I ended up calling a top in the Housing Market Index (HMI) when in the last Housing Market Review I claimed “it’s starting to look like builder confidence has finally peaked for a while.” Of course at the time a top just made sense given HMI was at/around all-time highs, and I could not imagine confidence getting any higher. As it turned out, if not for the pandemic, the strong momentum going into the Spring may have actually sent confidence higher still. Instead, confidence will undoubtedly plunge in the next report. The consumer sentiment index plunged to a 4-year low as a leading indicator of where builder confidence will go.
The virus-related decline in HMI started with the March reading as the HMI fell 2 points to 72. Half of the builder responses came after March 4th after which it became increasingly clear the U.S. would be impacted by the pandemic. Sales expectations for the next 6 months showed the most evidence of the trouble to come by dropping 4 points even as the prospective buyer traffic fell just a point. The National Association of Home Builders (NAHB) chose to emphasize that “builder confidence remains strong” even as it acknowledged the impact of the stock market collapse and economic hits from the coronavirus would be reflected in April’s HMI report.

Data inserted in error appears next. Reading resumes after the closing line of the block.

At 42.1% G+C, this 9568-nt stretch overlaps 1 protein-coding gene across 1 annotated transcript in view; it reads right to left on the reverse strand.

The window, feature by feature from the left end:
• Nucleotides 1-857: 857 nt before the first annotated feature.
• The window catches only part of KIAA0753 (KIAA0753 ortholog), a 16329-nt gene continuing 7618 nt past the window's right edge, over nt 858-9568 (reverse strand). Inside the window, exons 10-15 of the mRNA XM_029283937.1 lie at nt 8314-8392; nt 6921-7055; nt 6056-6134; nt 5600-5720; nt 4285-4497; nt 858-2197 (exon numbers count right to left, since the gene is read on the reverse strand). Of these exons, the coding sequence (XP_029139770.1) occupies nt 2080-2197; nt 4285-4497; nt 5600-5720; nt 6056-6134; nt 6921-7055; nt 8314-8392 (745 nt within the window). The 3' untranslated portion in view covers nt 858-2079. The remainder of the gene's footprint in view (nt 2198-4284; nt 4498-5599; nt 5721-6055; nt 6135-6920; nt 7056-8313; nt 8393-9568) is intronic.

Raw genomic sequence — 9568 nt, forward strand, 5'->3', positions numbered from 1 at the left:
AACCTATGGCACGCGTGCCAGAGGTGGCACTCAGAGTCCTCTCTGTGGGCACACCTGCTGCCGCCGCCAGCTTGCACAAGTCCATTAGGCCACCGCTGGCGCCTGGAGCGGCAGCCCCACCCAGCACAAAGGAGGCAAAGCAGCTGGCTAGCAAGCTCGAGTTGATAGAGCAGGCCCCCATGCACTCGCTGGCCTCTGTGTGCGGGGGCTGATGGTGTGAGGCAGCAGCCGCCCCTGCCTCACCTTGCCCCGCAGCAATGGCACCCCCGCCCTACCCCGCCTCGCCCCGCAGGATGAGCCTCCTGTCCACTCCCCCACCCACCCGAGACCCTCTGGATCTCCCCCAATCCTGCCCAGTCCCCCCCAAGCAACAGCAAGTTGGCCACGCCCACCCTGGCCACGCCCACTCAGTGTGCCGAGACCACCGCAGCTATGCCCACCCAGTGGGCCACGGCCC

Moreover, builders are increasingly reporting supply disruptions in China which are impacting their work. These disruptions will likely raise the price of homes even as home demand declines in the coming months.
On a regional basis, the Midwest was the only region which increased in sentiment. The Midwest declined for the two months prior. The West continued its decline from 86 to 82 and now 79. The Northeast declined from 66 to 64, off its highest level since 2005. The South dropped from 79 to 76, off its highest level since at least 2005. It was fun while it lasted…
The costly consequences of housing regulations
This week’s EconTalk podcast featured an excellent interview with Jenny Schuetz of the Brookings Institution titled “Jenny Schuetz on Land Regulation and the Housing Market.” Professor Russ Roberts of George Mason University tackled this often contentious subject with a free market lens. The discussion was a stark reminder of how well-intended protectionism, conflicting political and economic interests, and discrimination have created toxic cocktails of regulation restricting access to better and more affordable housing. It is a “must listen” for anyone who wants a deeper understanding of the dynamics of the housing market and development that are often hidden from view. The podcast covers “zoning, boarding houses, real estate development, and the housing market.”
Be careful out there!
Full disclosure: long ITB call spread and calls